The single biggest challenge when travelling internationally is to remain connected. In the first of a series of articles on travel technology, ARTHUR GOLDSTUCK looks at the most vital of needs: Airport Wi-Fi.
The biggest benefit of an international flight from or to South Africa is that, for anything from 8 to 16 hours, one is out of touch with the world and forced to catch up with work – or sleep, reading, entertainment or conversation.
That, of course, it also its biggest drawback. Especially in business travel, where it is almost dangerous to be uncoupled from the office for more than half a day, the first priority on getting off the plane is to get connected. But even for leisure travellers, there is often a great psychological need to reconnect, download email and deal with anything urgent that may have cropped up during the time in communications limbo.
For South African travellers, using mobile data is out of the question – unless one is desperate or – more rarely these days – on a generous expenses account. For MTN, Vodacom and Cell C customers, roaming data in most countries outside Africa costs a near-criminal R100-plus per Megabyte.
This means that someone using 10GB – which would cost less than R1000 as a bundle in South Africa – would face a bill of more than R1-million on returning home. And it does happen, especially on arrival in another country, when mobile data has not been disabled and the user allows the phone to update apps via that mobile data. Without even knowing it, you can be ruined before you’ve left the airport.
Fortunately, most international airports now offer a quota of free Wi-Fi. A business traveller in particular should be aware of the fact that mobile data should be disabled as a first priority when switching on the phone. Some assume that Wi-Fi should be included in that disablement, when it is in fact the solution rather than the problem.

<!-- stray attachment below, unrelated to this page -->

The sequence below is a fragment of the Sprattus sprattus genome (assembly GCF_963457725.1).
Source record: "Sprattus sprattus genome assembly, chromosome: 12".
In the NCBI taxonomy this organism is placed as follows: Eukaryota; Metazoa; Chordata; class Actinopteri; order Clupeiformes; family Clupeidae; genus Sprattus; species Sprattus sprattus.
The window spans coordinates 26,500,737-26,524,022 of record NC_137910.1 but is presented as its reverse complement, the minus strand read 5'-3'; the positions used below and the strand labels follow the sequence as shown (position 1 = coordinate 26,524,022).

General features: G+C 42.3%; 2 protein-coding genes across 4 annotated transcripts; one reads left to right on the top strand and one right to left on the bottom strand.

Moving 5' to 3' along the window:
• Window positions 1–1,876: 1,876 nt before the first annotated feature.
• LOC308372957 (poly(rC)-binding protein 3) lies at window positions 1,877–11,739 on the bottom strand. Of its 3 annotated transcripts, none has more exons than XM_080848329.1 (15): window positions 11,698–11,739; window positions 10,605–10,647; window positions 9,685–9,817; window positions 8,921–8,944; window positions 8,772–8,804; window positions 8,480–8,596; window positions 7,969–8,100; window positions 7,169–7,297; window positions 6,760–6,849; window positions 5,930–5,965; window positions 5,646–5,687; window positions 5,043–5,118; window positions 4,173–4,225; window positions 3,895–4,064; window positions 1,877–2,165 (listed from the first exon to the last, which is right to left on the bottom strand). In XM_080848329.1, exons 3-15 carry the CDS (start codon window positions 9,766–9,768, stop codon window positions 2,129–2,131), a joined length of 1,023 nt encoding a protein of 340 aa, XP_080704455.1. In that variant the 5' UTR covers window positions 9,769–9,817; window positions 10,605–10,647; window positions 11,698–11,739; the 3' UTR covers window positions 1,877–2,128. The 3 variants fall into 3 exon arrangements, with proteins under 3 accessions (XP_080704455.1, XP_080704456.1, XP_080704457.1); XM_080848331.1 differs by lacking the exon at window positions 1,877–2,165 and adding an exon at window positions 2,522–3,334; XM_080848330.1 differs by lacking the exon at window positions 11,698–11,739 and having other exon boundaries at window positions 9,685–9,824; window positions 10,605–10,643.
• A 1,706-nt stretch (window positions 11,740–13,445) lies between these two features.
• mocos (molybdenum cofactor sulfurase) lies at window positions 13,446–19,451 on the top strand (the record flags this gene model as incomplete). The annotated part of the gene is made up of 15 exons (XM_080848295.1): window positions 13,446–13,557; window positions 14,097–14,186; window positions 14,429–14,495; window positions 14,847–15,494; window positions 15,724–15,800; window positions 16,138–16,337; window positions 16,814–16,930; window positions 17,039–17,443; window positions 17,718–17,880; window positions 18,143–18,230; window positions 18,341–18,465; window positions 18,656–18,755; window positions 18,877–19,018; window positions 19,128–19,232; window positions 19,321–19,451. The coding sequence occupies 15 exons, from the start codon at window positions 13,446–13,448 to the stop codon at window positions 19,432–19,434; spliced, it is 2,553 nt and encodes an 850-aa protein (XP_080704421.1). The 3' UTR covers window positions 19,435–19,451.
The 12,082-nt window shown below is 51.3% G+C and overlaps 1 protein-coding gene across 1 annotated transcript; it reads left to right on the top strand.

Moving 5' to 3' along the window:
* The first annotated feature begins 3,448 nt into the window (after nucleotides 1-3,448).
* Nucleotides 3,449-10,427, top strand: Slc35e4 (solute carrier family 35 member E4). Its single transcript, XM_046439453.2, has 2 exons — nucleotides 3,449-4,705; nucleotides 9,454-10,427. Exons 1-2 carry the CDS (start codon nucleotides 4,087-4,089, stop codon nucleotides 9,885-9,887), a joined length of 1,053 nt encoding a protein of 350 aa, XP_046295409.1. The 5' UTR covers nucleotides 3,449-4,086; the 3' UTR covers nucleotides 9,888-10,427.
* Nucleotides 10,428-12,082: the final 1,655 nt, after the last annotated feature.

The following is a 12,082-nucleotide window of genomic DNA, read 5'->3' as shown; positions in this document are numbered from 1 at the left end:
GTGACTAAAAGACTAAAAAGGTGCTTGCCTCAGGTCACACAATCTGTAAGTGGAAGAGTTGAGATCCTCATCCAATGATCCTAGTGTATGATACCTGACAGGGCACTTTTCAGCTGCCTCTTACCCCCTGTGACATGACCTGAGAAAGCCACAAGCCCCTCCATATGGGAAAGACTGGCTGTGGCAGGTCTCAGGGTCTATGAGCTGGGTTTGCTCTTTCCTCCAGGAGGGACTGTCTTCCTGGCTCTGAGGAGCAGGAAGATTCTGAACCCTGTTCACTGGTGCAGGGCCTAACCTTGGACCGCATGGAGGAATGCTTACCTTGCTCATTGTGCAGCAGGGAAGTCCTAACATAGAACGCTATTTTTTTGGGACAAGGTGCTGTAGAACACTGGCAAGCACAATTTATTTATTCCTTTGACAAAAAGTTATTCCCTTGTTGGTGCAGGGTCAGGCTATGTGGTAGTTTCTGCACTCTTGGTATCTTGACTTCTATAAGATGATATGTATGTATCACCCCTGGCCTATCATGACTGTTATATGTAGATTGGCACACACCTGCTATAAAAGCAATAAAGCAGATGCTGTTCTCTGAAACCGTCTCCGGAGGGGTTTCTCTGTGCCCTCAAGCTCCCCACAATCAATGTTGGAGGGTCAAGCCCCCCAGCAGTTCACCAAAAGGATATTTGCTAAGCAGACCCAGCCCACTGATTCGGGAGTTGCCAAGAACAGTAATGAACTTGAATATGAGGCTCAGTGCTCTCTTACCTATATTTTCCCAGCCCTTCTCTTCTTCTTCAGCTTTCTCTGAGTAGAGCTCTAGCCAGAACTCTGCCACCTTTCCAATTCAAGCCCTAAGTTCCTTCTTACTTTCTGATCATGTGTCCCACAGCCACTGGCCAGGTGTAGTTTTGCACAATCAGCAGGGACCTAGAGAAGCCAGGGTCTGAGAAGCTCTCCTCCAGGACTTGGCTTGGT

The key is to find the network offering free airport Wi-Fi. In most airports, posters advertise the presence of hotspots, but the danger exists that one may inadvertently access a fake hotspot, set up by a hacker to con people into typing passwords for online banking and the like into this “honeypot”. If it is at all unclear whether official Wi-Fi is being accessed, financially sensitive sites like online banking should be avoided.
It is fairly easy, however, to find out in advance what Wi-Fi is offered at the airports in which one is likely to need a connection. As they say in beginners’ guides, Google is your friend. Make sure the information is up to date, though.
At the time of writing, among major airports, unlimited free access is offered at Dublin, Hong Kong, Moscow Mumbai, Singapore, Sydney, Tel Aviv, Toronto and Vienna.
Heathrow has just upped its quota from 45 minutes to 4 hours free, going one up on Stockholm’s 3 hours. Amsterdam and Zurich both offer the first hour free. South African airports, with their 30 minutes free Wi-Fi, are matched by Frankfurt, Munich and Rome.
In the United States, LaGuardia, Newark and JF Kennedy in New York also offer 30 minutes free access throughout the airports, while JFK’s Jet Blue Terminal (terminal 5) offers unlimited access.
Other airports are more generous, with Las Vegas, Boston, Dallas, Orlando, San Diego, San Francisco, Seattle and Washington among the unlimited free airports in the United States.
Airports that have yet to wake up to the public relations benefits of a good chunk of free Wi-Fi include London’s Gatwick, Spain’s Barcelona and Madrid, and France’s Charles de Gaulle, which are each open for a near-unusable 15 minutes. The technical geniuses behind these services appear not to have noticed that it can take almost that long just to get the connection working, let alone getting to use it.
If that Wi-Fi connection is truly urgent, and no free Wi-Fi is available, it is obvious one should pay the price to connect to commercial WI-FI in the airport, or even subscribe to a global Wi-Fi service like iPass or Boingo.
There was a time when such services were regarded as a luxury. For many travellers today, they are as essential as a passport. After all, connectivity has become the entry visa to the mobile office.